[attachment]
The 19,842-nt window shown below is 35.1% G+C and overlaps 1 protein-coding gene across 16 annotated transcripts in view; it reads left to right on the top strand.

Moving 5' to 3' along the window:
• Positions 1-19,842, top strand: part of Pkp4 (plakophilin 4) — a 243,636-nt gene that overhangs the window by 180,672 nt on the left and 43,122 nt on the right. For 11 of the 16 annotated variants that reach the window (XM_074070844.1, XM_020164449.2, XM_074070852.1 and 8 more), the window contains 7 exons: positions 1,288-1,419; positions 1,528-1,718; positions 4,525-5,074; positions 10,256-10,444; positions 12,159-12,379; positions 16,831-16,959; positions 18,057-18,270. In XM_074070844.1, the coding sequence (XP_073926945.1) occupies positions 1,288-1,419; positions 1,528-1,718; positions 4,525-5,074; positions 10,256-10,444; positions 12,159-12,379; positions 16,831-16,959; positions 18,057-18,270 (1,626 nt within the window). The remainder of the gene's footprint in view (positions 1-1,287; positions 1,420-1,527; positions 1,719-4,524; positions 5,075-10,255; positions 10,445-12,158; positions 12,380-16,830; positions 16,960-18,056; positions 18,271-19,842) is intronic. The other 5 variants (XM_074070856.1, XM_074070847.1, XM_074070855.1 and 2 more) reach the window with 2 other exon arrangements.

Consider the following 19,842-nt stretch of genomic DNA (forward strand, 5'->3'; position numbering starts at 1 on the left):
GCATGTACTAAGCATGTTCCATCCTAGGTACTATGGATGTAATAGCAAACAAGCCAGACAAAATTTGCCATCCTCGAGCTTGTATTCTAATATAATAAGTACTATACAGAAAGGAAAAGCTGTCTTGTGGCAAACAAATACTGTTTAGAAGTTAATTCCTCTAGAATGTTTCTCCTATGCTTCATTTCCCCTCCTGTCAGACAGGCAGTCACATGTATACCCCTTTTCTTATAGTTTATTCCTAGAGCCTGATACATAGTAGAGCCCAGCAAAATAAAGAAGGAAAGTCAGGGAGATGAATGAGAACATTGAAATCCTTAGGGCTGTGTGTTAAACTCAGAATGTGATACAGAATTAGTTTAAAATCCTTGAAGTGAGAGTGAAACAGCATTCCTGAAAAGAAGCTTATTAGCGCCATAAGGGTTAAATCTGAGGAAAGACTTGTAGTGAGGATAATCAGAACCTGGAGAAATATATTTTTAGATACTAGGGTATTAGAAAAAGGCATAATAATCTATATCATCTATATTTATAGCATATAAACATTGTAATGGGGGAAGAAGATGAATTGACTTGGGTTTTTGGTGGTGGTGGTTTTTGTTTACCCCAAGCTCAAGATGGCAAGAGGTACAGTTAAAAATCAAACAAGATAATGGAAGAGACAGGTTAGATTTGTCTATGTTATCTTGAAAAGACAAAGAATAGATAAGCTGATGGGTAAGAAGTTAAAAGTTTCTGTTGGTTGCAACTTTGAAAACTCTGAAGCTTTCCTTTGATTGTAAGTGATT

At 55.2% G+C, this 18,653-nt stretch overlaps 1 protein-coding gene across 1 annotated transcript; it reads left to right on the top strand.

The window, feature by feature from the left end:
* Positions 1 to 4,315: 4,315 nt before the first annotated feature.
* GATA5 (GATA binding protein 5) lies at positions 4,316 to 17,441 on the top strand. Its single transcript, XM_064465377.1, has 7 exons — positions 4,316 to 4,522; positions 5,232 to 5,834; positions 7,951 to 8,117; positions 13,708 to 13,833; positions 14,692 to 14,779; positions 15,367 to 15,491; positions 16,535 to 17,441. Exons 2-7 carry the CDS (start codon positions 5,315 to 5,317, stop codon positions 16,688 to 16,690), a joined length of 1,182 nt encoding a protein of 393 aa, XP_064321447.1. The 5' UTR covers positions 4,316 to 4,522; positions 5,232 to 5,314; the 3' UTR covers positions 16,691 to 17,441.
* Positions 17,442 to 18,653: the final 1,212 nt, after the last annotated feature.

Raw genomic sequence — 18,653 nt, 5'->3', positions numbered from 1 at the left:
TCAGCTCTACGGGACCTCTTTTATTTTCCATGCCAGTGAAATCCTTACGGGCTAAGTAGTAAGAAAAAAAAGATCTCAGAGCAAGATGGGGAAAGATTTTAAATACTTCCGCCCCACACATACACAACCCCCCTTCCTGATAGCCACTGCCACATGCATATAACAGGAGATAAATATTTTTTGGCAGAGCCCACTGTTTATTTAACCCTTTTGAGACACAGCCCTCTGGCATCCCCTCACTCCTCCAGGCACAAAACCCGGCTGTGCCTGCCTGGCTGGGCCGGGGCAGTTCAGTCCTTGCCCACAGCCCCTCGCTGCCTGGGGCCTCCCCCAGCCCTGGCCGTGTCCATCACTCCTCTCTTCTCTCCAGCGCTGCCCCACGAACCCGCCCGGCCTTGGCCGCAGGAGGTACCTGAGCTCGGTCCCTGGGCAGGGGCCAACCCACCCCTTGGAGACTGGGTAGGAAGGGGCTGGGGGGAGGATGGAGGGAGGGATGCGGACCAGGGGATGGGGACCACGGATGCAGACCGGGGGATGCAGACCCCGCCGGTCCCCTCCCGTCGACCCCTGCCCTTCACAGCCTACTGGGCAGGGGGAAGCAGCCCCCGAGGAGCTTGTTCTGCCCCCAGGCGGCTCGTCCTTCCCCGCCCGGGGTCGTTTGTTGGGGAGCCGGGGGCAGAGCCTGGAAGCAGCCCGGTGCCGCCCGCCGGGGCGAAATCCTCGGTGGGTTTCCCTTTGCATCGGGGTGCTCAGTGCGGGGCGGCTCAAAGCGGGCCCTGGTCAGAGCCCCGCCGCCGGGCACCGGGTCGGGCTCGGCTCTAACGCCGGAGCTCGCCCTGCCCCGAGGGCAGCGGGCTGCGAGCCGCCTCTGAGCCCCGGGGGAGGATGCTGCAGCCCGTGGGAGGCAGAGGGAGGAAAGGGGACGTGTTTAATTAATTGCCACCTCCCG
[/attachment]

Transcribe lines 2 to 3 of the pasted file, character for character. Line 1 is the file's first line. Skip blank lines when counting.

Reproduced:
Moving 5' to 3' along the window:
• Positions 1-19,842, top strand: part of Pkp4 (plakophilin 4) — a 243,636-nt gene that overhangs the window by 180,672 nt on the left and 43,122 nt on the right. For 11 of the 16 annotated variants that reach the window (XM_074070844.1, XM_020164449.2, XM_074070852.1 and 8 more), the window contains 7 exons: positions 1,288-1,419; positions 1,528-1,718; positions 4,525-5,074; positions 10,256-10,444; positions 12,159-12,379; positions 16,831-16,959; positions 18,057-18,270. In XM_074070844.1, the coding sequence (XP_073926945.1) occupies positions 1,288-1,419; positions 1,528-1,718; positions 4,525-5,074; positions 10,256-10,444; positions 12,159-12,379; positions 16,831-16,959; positions 18,057-18,270 (1,626 nt within the window). The remainder of the gene's footprint in view (positions 1-1,287; positions 1,420-1,527; positions 1,719-4,524; positions 5,075-10,255; positions 10,445-12,158; positions 12,380-16,830; positions 16,960-18,056; positions 18,271-19,842) is intronic. The other 5 variants (XM_074070856.1, XM_074070847.1, XM_074070855.1 and 2 more) reach the window with 2 other exon arrangements.